Each map is synchronized separately, and the method calls you show are not different than handling the calls on different lines:
So getting the Map from a is thread safe in that a will not be modified while the get() occurs. Similarly getting the String from the second map is safe in that the second map can not be modified while the get() operation occurs. However, when the a.get() method returns, the lock on a is released, so a may be modified before/while the second map is being accessed.
Similarly the below code does not prevent the outer map from being modified or read while the inner map is modified.
This would be relatively safe, since the maps are independent, removing the inner map from the outer map while modifying the inner map would not leave either map in an inconsistent state - at least for general purposes. If you have a specific need to make sure that the outer map is not modified while the inner map is accessed then you would need to manually lock on the outer map.
A hash table supporting full concurrency of retrievals and adjustable expected concurrency for updates. This class obeys the same functional specification as Hashtable, and includes versions of methods corresponding to each method of Hashtable. However, even though all operations are thread-safe, retrieval operations do not entail locking, and there is not any support for locking the entire table in a way that prevents all access. This class is fully interoperable with Hashtable in programs that rely on its thread safety but not on its synchronization details.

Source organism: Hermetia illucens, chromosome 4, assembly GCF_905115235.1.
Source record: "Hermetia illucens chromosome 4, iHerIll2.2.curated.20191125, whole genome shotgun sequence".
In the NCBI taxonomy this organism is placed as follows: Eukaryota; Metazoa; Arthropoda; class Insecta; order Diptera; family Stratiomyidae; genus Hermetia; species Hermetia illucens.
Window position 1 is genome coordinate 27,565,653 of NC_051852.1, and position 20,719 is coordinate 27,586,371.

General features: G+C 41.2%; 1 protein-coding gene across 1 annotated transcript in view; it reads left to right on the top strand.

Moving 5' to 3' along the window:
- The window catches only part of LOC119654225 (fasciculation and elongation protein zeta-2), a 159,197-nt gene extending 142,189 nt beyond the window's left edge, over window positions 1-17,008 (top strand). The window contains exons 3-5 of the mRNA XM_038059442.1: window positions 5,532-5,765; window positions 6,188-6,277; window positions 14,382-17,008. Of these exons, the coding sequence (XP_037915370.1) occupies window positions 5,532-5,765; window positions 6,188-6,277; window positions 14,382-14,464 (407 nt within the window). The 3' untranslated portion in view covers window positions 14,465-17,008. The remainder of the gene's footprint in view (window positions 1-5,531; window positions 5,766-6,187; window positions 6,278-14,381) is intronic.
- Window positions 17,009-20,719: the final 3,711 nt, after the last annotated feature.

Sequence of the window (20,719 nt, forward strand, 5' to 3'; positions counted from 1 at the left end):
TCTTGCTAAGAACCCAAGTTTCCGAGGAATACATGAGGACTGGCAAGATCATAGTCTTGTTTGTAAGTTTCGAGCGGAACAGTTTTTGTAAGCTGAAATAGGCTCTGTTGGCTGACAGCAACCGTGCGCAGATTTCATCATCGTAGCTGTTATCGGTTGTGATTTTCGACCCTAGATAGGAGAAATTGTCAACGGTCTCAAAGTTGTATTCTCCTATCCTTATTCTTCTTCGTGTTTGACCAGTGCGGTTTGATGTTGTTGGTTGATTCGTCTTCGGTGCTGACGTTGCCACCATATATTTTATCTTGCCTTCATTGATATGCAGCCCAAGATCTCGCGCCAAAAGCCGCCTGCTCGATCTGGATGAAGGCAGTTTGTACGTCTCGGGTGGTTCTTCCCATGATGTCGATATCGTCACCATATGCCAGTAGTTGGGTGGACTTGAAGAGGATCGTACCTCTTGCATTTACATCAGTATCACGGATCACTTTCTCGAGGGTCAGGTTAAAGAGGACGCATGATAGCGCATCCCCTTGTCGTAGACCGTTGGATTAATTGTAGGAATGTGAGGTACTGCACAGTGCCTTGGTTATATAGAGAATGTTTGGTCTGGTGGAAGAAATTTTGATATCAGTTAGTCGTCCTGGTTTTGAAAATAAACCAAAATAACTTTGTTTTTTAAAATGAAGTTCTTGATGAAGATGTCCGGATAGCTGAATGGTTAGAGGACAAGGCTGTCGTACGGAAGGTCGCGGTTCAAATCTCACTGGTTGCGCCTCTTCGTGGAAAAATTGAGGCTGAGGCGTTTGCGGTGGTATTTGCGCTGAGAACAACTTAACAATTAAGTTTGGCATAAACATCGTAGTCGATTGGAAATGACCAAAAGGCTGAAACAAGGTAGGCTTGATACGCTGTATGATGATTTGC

So getting the Map from a is thread safe in that a will not be modified while the get() occurs.
Just to clarify something here, the ConcurrentHashMap retrieval operations do NOT entail locking
it based on a volatile variable of the Value in the Map.Entry as below which make the changes visible to any other thread trying to read the value.
In general, I do not think the below is thread safe since the data may get corrutped and may result in something which is not requested
String value = a.get("key1").get("key2");
Imagine the scenario that a thread A tryies to obtain the Map based on the given Key2 while thread B changes the value for the key2
Okay, the statement is true -- the concurrent hashmap does not use synchronization. It is based on volatile variables.... But ... if the definition of thread safe, means that you will not get a corruption, when two threads try to use the concurrent hashmap at the same time, then it is thread safe.
The concurrent hashmap does use the atomic libraries. And as such, it uses optimistic locking.... but it does use locking. This means that many threads can put and get from the hashmap concurrently, and no corruption should result. In fact, it should behave just like a regular synchronized hashmap -- except that it is has higher performance.